I love reading the book Code Complete, by Steve McConnell. The following comes from it.
In designing a software system, you’ll often find objects that are much like other objects, except for a few differences. In a accounting system, for instance, you mights find both full-time and part-time employees. Most of the data associated with both kinds of employees is the same, but some is different. In object-oriented programming, you can define a general type of employee and then define full-time employees as general employees, except for a few differences, and part-time employes also as general employees, except for a few differences.
When an operation on an employee doesn’t depend on the type of employee, the operation is handled as if the employee were just a general employee. When the operation depends on whether the employee is full-time or part-time, the operation is handled differently.
Defining t and differences among such objects is called “inheritance” because the specific part-time and full-time employees inherit characteristics from the general-employee type.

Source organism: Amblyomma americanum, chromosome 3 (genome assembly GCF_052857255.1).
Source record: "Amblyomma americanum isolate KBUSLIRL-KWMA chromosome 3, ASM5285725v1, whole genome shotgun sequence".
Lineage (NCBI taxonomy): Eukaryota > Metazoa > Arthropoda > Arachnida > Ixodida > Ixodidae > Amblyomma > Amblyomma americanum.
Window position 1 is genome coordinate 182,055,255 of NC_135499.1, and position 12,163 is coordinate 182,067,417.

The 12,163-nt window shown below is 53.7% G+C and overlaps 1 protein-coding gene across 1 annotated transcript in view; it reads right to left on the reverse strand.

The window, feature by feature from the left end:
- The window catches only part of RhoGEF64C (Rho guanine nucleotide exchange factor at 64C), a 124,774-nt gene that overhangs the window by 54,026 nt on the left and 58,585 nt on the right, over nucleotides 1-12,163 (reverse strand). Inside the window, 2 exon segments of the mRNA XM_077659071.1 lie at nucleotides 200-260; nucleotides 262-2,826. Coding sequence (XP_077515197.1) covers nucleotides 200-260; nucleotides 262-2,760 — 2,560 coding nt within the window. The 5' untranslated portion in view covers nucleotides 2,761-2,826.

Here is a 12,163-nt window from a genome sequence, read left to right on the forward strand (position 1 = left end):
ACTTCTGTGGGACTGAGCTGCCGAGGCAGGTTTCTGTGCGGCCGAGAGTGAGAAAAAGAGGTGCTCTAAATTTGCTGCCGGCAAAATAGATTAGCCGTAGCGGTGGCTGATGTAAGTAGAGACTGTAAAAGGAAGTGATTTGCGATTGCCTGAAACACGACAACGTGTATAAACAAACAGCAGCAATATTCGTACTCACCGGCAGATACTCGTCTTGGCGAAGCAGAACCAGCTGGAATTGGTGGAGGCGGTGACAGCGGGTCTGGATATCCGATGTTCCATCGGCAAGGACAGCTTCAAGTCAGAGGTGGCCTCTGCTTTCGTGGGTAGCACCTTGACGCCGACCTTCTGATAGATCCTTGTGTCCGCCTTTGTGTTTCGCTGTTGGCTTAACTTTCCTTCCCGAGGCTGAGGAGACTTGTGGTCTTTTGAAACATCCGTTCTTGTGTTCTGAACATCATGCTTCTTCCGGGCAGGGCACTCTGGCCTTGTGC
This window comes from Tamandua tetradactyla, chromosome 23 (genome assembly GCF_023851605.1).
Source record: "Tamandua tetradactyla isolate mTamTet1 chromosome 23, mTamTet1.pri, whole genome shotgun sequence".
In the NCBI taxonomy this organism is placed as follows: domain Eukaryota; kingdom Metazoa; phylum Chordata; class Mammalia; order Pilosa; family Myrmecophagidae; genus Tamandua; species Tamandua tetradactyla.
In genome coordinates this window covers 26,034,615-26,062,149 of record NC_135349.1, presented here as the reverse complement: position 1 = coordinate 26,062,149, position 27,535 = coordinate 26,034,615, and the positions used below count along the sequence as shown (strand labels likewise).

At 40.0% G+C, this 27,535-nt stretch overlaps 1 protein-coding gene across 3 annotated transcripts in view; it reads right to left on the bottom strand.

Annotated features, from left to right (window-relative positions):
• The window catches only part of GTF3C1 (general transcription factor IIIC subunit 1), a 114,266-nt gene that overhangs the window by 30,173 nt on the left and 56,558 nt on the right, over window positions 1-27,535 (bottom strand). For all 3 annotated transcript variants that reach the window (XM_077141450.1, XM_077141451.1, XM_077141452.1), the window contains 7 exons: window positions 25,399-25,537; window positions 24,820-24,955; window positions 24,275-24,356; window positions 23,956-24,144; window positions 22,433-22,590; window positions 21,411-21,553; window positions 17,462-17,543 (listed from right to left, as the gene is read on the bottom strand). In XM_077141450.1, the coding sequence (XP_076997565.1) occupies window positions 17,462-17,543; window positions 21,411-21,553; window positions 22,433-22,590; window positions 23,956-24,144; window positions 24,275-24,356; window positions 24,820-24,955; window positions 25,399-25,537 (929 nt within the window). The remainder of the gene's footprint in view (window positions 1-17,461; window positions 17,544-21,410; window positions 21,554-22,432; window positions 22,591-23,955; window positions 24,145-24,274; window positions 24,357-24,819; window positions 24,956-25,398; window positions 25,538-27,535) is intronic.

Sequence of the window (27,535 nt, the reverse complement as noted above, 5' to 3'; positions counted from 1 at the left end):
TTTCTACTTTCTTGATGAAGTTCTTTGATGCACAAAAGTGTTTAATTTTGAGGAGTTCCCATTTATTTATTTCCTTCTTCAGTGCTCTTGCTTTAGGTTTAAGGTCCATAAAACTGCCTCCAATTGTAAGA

The benefit of inheritance is that it works synergistically within the notion of abstraction. Abstraction deals with objects at different levels of detail.
Inheritance simplifies programming because you write a general routine to handle anything that depends on general properties and then write specific routines to handle specific operations…
The ability of a language to support operations [..] without knowing until run time what kind of .. object .. you are dealing with is called “polymorphism”.
Inheritance is one of object-oriented programming’s most powerful tools. It can provide great benefits when used well, and it can do great damage when used naively.